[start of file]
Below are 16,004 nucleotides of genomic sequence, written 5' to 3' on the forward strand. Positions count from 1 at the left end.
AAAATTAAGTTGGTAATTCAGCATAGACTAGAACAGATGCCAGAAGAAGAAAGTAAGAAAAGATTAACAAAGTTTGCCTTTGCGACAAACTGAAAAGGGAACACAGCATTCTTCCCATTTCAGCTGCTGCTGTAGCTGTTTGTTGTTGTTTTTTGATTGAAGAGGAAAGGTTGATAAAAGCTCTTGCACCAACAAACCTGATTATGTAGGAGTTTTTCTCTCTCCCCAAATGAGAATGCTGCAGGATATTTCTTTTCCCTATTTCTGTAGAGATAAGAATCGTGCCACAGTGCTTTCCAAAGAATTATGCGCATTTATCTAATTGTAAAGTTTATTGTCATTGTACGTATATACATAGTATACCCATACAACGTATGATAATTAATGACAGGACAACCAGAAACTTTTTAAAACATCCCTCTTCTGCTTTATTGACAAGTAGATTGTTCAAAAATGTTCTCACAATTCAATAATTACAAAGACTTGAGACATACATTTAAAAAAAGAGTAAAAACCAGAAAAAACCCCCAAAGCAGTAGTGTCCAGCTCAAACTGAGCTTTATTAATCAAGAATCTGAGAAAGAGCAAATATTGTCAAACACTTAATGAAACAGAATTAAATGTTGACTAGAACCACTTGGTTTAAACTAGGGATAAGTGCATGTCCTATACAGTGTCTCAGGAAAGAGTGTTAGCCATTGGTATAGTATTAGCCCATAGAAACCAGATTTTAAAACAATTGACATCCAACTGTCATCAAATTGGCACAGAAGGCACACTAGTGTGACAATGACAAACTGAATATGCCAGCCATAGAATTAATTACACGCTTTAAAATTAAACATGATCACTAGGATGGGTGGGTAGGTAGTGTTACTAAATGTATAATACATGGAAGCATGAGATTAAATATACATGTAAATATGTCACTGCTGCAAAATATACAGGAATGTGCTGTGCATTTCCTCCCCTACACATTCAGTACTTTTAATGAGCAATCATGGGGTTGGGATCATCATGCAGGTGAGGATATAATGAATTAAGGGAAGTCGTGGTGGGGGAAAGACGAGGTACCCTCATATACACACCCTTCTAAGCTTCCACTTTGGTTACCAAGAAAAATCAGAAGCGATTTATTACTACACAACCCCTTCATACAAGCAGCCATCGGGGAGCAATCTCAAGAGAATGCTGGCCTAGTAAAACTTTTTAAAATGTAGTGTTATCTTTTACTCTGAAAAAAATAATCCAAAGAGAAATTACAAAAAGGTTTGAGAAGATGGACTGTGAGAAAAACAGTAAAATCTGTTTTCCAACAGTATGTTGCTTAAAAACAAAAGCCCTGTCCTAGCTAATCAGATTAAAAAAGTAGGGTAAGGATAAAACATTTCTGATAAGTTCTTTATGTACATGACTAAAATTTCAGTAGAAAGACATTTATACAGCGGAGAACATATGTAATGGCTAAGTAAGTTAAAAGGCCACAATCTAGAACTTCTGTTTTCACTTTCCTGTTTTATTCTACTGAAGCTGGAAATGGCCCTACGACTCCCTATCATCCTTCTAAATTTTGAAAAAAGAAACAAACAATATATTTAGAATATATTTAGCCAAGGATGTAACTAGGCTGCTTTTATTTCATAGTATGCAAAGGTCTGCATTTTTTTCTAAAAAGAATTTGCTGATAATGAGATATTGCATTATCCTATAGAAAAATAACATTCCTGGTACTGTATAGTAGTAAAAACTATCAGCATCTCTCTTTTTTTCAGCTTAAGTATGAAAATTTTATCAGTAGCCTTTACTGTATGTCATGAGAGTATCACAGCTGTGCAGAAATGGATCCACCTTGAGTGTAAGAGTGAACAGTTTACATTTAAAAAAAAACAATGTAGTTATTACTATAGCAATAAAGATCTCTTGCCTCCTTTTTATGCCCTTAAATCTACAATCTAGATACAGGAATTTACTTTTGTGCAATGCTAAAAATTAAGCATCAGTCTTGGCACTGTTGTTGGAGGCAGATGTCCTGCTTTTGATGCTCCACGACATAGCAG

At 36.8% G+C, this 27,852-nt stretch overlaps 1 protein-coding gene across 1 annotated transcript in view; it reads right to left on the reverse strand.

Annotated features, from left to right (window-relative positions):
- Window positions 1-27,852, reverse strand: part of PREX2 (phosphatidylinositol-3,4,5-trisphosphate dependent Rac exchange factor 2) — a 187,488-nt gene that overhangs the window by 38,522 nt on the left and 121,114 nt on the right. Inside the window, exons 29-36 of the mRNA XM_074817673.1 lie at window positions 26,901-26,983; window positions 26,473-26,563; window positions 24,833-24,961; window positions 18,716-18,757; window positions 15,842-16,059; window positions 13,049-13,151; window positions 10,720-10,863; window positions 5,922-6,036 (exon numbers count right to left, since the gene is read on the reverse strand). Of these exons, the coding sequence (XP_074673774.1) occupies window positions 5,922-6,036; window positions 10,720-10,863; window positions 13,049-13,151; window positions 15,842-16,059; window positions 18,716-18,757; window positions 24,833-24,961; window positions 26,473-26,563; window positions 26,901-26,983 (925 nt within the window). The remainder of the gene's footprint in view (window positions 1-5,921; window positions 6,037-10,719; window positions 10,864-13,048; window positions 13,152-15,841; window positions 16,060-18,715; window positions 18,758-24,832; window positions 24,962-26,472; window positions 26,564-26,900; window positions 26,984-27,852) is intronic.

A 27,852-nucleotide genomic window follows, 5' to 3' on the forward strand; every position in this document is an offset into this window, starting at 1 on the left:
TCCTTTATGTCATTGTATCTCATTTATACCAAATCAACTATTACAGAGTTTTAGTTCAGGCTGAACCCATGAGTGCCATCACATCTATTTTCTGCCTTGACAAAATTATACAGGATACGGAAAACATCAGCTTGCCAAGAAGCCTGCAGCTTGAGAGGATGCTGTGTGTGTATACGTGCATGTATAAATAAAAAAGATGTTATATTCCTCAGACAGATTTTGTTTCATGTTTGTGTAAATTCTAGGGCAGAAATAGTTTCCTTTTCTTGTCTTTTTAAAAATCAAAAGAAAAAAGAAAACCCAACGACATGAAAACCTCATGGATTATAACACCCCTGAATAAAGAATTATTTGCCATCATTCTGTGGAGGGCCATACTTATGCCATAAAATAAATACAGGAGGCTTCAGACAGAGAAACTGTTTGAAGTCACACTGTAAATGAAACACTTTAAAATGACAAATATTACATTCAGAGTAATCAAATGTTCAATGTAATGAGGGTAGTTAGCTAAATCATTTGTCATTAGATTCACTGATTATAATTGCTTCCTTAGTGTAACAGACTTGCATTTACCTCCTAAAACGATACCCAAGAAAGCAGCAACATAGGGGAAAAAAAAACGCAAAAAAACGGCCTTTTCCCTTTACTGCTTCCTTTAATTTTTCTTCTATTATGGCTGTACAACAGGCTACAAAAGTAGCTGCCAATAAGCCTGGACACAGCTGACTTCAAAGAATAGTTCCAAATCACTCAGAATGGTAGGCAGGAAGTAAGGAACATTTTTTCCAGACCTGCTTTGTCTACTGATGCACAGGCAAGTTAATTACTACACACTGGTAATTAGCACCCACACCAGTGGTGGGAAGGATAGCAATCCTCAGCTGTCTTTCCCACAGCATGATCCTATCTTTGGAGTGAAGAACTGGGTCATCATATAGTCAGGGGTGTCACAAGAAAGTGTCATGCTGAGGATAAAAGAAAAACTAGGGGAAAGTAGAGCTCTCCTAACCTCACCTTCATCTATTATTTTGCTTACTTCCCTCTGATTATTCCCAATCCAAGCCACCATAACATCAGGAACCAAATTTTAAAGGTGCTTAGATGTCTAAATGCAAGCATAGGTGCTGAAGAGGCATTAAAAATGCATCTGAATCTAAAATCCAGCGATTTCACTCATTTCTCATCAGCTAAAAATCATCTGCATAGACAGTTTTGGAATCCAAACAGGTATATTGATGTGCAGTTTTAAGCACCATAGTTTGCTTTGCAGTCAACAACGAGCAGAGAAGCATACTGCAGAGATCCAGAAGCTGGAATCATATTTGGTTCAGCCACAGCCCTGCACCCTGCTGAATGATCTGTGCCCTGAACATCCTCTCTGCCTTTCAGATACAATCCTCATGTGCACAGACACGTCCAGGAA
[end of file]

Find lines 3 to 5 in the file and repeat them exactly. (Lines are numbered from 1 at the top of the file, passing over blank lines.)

At 36.8% G+C, this 27,852-nt stretch overlaps 1 protein-coding gene across 1 annotated transcript in view; it reads right to left on the reverse strand.

Annotated features, from left to right (window-relative positions):
- Window positions 1-27,852, reverse strand: part of PREX2 (phosphatidylinositol-3,4,5-trisphosphate dependent Rac exchange factor 2) — a 187,488-nt gene that overhangs the window by 38,522 nt on the left and 121,114 nt on the right. Inside the window, exons 29-36 of the mRNA XM_074817673.1 lie at window positions 26,901-26,983; window positions 26,473-26,563; window positions 24,833-24,961; window positions 18,716-18,757; window positions 15,842-16,059; window positions 13,049-13,151; window positions 10,720-10,863; window positions 5,922-6,036 (exon numbers count right to left, since the gene is read on the reverse strand). Of these exons, the coding sequence (XP_074673774.1) occupies window positions 5,922-6,036; window positions 10,720-10,863; window positions 13,049-13,151; window positions 15,842-16,059; window positions 18,716-18,757; window positions 24,833-24,961; window positions 26,473-26,563; window positions 26,901-26,983 (925 nt within the window). The remainder of the gene's footprint in view (window positions 1-5,921; window positions 6,037-10,719; window positions 10,864-13,048; window positions 13,152-15,841; window positions 16,060-18,715; window positions 18,758-24,832; window positions 24,962-26,472; window positions 26,564-26,900; window positions 26,984-27,852) is intronic.